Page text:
My ALA does not collude with fascists. My ALA does not normalize hate. My ALA does not sell me and mine on the auction block to the highest bidder for a few bucks to fund a library. This is not my ALA. 

F@ck this ALA. 

Performing Whiteness with “Little Black Tombo”

This past summer I read Lois Benjamin’s book The Black Elite (check out my Recommended Reading list) and in it she quotes a story written by Arthur Hoppe, a white columnist for the San Francisco Chronicle. The story was published in 1968 in the midst of the black civil rights movement.

In the story of “Little Black Tombo,” the title character, an enslaved boy, wants “to be free, to be equal and to be a man.” So a group of characters known as “some Nice White People” set out to help Tombo achieve his goals. First, they change the laws and offer him freedom from slavery. But Tombo still doesn’t feel equal to them. Then, they help him secure an education. To no avail, though with education, Tombo decides to change his name to “Tom.” Then, they change the laws to allow Tom to purchase a home in their neighborhoods. That still doesn’t work. And so, they conclude,

“The problem,” said some Nice White People, “is sociological. You must dress like us, talk like us, and think like us. Then, obviously, you will be equal to us.”

Tom does all this, and while he is never accepted as an equal of the Nice White People, he does get invited to their cocktail parties and asked to share his opinion “but only about racial matters” as the story goes.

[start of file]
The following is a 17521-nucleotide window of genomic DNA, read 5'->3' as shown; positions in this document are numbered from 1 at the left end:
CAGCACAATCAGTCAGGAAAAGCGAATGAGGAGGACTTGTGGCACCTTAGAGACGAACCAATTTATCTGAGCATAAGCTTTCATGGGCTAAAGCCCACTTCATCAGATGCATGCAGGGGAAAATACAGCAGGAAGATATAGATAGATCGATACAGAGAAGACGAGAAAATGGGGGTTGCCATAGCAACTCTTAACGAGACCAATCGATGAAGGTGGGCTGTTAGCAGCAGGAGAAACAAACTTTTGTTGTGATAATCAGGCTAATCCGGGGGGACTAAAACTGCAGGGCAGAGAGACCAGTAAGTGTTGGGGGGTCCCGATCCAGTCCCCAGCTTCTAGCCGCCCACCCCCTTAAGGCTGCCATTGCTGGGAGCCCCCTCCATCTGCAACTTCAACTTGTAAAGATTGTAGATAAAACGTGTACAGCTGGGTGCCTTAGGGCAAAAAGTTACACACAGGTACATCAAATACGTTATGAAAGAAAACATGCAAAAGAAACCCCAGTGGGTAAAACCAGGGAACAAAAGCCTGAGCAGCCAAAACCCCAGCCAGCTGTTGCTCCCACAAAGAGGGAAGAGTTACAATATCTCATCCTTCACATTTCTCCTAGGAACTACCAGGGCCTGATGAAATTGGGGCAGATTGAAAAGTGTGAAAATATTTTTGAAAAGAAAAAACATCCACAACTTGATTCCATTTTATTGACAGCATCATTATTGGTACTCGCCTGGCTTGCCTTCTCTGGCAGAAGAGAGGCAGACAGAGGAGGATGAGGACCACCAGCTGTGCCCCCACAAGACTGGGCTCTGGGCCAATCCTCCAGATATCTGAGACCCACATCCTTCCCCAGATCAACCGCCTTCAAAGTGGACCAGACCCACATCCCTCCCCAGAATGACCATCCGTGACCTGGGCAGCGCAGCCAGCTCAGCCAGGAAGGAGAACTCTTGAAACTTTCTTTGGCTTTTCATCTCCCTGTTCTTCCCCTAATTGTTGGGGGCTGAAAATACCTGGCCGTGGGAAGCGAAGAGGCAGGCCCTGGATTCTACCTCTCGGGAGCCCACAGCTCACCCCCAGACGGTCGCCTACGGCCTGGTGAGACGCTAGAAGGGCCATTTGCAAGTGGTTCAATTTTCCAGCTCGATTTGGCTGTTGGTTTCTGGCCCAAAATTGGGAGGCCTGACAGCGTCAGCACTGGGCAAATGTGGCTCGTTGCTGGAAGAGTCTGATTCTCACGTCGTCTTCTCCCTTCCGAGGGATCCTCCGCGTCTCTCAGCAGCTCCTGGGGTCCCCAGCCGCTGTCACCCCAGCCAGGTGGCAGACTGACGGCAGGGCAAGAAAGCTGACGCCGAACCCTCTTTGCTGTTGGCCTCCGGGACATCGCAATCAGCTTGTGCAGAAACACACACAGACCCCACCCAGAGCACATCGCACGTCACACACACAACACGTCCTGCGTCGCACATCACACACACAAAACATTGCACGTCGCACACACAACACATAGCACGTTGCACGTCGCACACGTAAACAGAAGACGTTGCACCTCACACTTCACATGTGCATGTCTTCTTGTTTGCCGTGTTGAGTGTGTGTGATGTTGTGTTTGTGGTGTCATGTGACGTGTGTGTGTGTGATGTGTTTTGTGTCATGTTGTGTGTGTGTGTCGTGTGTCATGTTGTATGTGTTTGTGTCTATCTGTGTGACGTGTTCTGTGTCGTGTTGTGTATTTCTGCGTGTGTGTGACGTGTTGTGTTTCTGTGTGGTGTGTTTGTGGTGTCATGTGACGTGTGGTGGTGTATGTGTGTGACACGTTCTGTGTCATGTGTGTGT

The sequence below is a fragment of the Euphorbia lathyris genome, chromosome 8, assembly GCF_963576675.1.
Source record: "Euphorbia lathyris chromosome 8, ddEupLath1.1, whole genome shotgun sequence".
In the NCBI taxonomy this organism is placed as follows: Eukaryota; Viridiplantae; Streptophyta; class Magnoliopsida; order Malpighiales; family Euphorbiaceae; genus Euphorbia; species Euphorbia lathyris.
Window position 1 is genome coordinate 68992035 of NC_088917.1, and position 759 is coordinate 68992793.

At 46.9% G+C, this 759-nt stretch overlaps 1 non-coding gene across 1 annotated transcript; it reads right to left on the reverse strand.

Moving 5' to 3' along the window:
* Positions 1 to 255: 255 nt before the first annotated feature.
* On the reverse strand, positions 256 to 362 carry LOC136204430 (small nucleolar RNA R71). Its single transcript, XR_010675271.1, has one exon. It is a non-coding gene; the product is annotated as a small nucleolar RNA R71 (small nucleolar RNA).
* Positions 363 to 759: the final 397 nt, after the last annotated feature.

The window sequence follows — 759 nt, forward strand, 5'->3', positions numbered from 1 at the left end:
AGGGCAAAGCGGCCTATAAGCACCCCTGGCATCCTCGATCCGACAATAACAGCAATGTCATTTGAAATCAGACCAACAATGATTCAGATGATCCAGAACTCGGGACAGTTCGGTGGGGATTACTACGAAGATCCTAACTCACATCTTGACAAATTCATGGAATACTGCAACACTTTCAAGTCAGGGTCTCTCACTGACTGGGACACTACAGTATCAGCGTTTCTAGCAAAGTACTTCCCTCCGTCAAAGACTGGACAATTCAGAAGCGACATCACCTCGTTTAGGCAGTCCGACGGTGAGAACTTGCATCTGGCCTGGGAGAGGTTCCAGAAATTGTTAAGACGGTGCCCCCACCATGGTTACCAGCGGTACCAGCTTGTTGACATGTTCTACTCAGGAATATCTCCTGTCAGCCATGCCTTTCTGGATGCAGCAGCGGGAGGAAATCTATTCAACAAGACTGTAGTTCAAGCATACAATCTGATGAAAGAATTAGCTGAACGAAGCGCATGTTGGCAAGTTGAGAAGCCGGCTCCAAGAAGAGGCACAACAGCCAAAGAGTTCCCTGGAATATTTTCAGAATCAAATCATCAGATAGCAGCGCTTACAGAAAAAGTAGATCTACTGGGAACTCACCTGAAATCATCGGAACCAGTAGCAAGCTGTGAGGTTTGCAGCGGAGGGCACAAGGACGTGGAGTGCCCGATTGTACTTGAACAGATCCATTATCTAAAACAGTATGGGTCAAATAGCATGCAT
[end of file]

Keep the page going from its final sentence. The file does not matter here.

Reading through this story made me think about the work I’ve been doing in examining the ways in which people of color perform whiteness in order to gain and maintain privilege in our society. When I wrote my article on whiteness for ITLWTLP, I was saddened by the number of POC, most of whom enjoying some privilege or other, who responded so defensively to the idea that performing whiteness is a natural part of our defense in a racially-charged world. They wanted to believe that their ability to enjoy the fruits of their hard work and boot-strap-pulling was solely a matter of their own innate, racially neutral, color-blind efforts.

And I get that. I used to feel the same way. But the fact is that, like Little Black Tombo, we all reach the point in this white supremacist world when we realize we have to be a person of color-but-not-too-much-color in order to get ahead. We have our own well-intentioned, liberal-leaning, self-proclaimed allies of Nice White People subtly encouraging us to “dress like [them], talk like [them], and think like [them].” And when it’s necessary, we do just that.

There’s nothing wrong with being a POC performing whiteness for self-preservation. At least, there’s nothing wrong in the sense of self-blame or shame for POC. We live in the world of white supremacy, and we do what we must to survive. In the black community, we are often taught the importance of wearing “The Mask” to get in the door and up the ladder, so that once we’re there, we can change things up and make things better for everyone else.

6114275452_269e292b0d_z

“Vergessen” by Rubina V. via Flickr, CC BY-NC-ND 2.0

And that’s the key. We perform whiteness without shame because we’re answering to a higher calling, if you will; we’re doing so for reasons that reach beyond ourselves. It’s one of many strategies in our mission to force change in our white supremacist world. So, while I perform whiteness without shame to move up in the world, as I move to each new level, I also shout out against the white supremacy that requires my performance in the first place. It’s a multi-level approach in my radicalism. Each level I clear, I strive to make less racist for the next person coming through in the hope that the need for performing whiteness can be done away with altogether.